Precedent

For precedents, the architects relied most on the compila­tion of previous works that are represented in the stan­dard text of Benjamin Stein and John S. Reynolds, Mechanical and Electrical Equipment for Buildings. Making use of precedent begins with scrutinizing work that is simultaneously general to the field and pertinent to the architect’s own progress of works. The architects cite one particularly influential reference, elementary school class­room wings of the 1950s with daylighting from both sides and cross ventilation.

The team also took inspiration from the traditional courtyard as an organizing theme for the EPUD head­quarters. Reynolds says of his most recent book, Courtyards: Aesthetic, Social, and Thermal Delight (2001), “It’s my homage to ‘firmness, commodity, and delight’.”

Site

Figure 11.23 Site plan of EPUD.

The 167 ft x 160 ft (50.9 m x 48.8 m) footprint of the head­quarters building was broken into two wings to provide extra wall exposure to the north and south. A smaller one – story structure, the engineering wing, sits to the south, with
a roof sloping down northward into the courtyard at an angle calculated to admit the winter sun to the open space. A two-story customer services wing forms the north side of the court. The two wings are connected by a central meet­ing hall and a smaller north-to-south block of the building. Between them is a semiprotected courtyard that provides views from the interior and a last step in the entry sequence.

Parking is intentionally pulled away from the building to extend this entry sequence. Customer parking is closest, but still isolated from the entry doors by the depth of the courtyard, the single story wing, and landscaping. Staff parking is at the far northwest end of the site. From either location, a short jaunt across the site is meant to accentu­ate the natural setting. In inclement weather it also allows appreciation of the differences between inside and out. A covered walkway along the west side of the courtyard offers protection and a semienclosed stage of the entry sequence.

The east half of the site is dedicated to EPUD’s indus­trial services. These are pressed against the east side of the offices and pushed away to the northeast. The utility buildings are screened from direct sight of the offices and the entry sequence. Strategic plantings between the two halves of the site and between the offices and the parking areas reinforce the visual separation.

Structure

A slab-on-grade foundation was used for simplicity. Load – bearing concrete block walls were constructed on the slab running from north to south at 24 ft (7.3 m) intervals. This frame leaves the north and south solar orientations open for light and sun. A precast double beam with a U – shaped profile forms a lintel at the top of the block walls. Hollow-core concrete slabs were used across the 24 ft span to complete the building structure. To integrate airflow for thermal performance, the end cores of the concrete slabs were left open to the crossing channel of the U-beam.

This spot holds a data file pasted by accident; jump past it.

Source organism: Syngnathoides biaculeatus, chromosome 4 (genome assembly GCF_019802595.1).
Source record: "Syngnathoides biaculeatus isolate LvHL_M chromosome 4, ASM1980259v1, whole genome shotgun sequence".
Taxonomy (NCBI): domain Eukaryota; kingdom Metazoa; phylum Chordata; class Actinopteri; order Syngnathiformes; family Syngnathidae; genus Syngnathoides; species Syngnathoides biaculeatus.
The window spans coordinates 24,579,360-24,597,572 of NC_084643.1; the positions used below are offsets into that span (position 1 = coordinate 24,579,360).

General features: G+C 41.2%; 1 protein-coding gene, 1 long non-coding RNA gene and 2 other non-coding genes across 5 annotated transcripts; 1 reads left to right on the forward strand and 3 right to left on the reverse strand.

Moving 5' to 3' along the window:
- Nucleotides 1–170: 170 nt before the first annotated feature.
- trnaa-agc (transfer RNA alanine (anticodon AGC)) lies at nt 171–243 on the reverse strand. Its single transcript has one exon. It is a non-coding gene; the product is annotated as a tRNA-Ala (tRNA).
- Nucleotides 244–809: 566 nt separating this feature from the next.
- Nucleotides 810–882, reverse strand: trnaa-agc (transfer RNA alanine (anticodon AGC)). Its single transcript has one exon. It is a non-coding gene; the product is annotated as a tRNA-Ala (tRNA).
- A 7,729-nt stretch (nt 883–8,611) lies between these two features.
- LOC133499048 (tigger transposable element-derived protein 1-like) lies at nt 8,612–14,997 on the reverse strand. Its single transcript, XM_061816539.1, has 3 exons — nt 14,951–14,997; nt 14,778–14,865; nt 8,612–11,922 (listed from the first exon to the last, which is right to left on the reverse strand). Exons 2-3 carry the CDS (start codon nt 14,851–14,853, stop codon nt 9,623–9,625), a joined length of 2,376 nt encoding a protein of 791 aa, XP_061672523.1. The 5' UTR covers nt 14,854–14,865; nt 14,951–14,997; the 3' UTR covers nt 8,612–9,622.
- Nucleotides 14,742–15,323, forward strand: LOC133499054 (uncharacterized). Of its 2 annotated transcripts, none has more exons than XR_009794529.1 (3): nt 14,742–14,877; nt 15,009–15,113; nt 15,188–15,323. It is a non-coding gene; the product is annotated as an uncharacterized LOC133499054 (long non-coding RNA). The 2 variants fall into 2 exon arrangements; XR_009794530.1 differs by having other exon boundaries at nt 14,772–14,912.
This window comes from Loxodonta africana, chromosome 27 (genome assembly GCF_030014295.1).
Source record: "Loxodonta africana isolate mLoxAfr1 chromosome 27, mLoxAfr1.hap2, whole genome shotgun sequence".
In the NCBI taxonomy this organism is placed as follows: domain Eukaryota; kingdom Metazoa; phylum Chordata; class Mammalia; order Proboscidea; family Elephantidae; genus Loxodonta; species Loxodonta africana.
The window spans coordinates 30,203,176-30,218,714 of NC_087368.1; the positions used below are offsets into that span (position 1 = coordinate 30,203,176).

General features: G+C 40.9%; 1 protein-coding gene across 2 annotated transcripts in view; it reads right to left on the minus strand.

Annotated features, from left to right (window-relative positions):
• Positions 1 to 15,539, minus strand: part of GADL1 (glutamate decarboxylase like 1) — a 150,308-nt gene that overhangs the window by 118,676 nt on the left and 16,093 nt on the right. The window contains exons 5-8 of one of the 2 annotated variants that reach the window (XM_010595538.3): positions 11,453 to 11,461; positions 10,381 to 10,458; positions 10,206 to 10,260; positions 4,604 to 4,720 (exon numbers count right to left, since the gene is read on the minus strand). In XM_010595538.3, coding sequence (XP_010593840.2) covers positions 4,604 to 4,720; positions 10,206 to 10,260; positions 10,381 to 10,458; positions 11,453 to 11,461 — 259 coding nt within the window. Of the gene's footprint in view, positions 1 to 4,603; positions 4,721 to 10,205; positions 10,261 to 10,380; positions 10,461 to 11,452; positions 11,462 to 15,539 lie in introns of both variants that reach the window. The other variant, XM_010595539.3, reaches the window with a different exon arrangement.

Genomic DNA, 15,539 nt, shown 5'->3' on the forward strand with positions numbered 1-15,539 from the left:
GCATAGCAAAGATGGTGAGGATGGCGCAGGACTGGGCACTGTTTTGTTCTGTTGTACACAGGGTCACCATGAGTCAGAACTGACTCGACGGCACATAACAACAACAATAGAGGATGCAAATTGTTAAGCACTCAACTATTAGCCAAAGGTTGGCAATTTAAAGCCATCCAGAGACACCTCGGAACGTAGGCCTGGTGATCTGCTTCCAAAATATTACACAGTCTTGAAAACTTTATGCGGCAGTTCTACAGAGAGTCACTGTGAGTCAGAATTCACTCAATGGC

Envelope

Sections of the building show how the north-south profile was configured to admit direct south light and to provide

a high clerestory window for illumination deep into the interior. This scheme is used on both wings as well as the connecting meeting hall. Several moderating elements are added to this profile to control solar heat gain and direct glare. On the interior, for both north and south windows, a deep light shelf blocks the view of the sky and reflects light off the ceiling and into the interior. This strategy is supplemented on the south elevation by an open trellis outside the lightshelf and a matching trellis at the ceiling line. Yet another trellis protects the south-facing cleresto­ry. In a subtle integration with site landscaping, these trel­lises are covered with Virginia creeper vines that shade the windows during the warm summer season. Because Virginia creeper is deciduous, it loses its leaves in time to allow the low angles of winter sun into the building. Characteristically, the vine bears small black berries in the winter and chartreuse, translucent young leaves in spring. By summer it has large dark green leaves, which turn red and translucent again by October.

The north and south wall openings are in-filled with 4 in. (102 mm) concrete block and backed up on the inte­rior with metal stud walls, R-19 insulation, and gypsum board. With a 1 in. air space between the concrete block and the insulation, this assembly yields a corrected thermal resistance of R-11.9. North and south glazing, as well as the clerestory window, uses the same aluminum framed, double-glazed glass units with a % in. air space between the glazings. The insulation value of the glass is R-1.4. To bal­ance light distribution, more high windows were used above the lightshelf than view windows beneath them. This gives each bay an H-shaped window divided by the trellis and light shelf. The entire assembly was pushed up so that the window head is at the ceiling line and daylight is given the greatest opportunity to infiltrate the space.

Above the hollow-core roof slabs, R-40 batt insulation is loose laid between steel channels and covered with a seamed metal roof. Correcting for thermal bridging, the conductance of the steel channels gives an R-35 thermal resistance for the roof. The east and west exterior walls are finished to match the north and south infill walls.

Mechanical